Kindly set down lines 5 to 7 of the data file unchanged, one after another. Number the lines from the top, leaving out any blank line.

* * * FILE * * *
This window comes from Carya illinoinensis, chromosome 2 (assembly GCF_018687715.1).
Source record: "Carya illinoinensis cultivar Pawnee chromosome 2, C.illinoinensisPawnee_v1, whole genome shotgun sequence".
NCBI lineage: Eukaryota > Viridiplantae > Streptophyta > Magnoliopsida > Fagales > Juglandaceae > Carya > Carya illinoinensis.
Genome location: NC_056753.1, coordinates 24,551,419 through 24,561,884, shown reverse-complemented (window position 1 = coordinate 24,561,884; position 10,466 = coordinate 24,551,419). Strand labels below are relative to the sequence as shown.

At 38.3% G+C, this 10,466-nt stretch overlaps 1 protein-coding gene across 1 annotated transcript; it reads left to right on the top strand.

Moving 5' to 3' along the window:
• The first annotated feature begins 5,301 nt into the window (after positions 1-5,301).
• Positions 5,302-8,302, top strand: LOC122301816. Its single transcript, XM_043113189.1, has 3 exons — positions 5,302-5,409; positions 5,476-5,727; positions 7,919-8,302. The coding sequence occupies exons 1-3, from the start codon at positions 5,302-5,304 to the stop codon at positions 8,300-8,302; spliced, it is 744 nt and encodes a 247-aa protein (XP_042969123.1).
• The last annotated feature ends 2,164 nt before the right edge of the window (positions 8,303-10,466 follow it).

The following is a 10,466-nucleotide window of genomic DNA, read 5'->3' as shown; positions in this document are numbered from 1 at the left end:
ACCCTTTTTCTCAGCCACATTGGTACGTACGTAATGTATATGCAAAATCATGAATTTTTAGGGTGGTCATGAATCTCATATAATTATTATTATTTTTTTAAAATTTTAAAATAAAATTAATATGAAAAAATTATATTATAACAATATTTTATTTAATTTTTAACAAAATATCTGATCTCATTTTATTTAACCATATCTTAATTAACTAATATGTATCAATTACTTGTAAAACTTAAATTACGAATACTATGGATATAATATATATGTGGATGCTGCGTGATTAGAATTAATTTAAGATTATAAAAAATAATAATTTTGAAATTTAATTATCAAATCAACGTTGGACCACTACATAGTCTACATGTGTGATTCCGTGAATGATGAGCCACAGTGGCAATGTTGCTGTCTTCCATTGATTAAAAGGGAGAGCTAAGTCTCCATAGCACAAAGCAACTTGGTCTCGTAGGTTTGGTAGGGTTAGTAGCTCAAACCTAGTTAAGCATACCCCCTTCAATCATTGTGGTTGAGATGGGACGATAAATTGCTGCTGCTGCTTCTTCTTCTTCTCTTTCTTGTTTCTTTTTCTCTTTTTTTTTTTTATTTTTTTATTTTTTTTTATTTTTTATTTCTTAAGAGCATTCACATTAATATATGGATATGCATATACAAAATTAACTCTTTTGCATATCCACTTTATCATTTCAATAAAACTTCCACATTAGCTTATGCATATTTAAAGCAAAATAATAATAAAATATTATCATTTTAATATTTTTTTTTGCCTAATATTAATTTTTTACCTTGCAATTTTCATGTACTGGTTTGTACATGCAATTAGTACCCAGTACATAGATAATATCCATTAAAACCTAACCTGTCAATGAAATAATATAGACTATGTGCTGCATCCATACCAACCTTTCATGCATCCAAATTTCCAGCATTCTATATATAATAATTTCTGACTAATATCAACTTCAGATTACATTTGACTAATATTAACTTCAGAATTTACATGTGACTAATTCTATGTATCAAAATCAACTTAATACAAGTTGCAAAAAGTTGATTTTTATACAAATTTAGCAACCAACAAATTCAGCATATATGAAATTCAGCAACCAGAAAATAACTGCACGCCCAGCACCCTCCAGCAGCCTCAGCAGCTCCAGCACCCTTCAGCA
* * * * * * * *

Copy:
At 38.3% G+C, this 10,466-nt stretch overlaps 1 protein-coding gene across 1 annotated transcript; it reads left to right on the top strand.

Moving 5' to 3' along the window:
• The first annotated feature begins 5,301 nt into the window (after positions 1-5,301).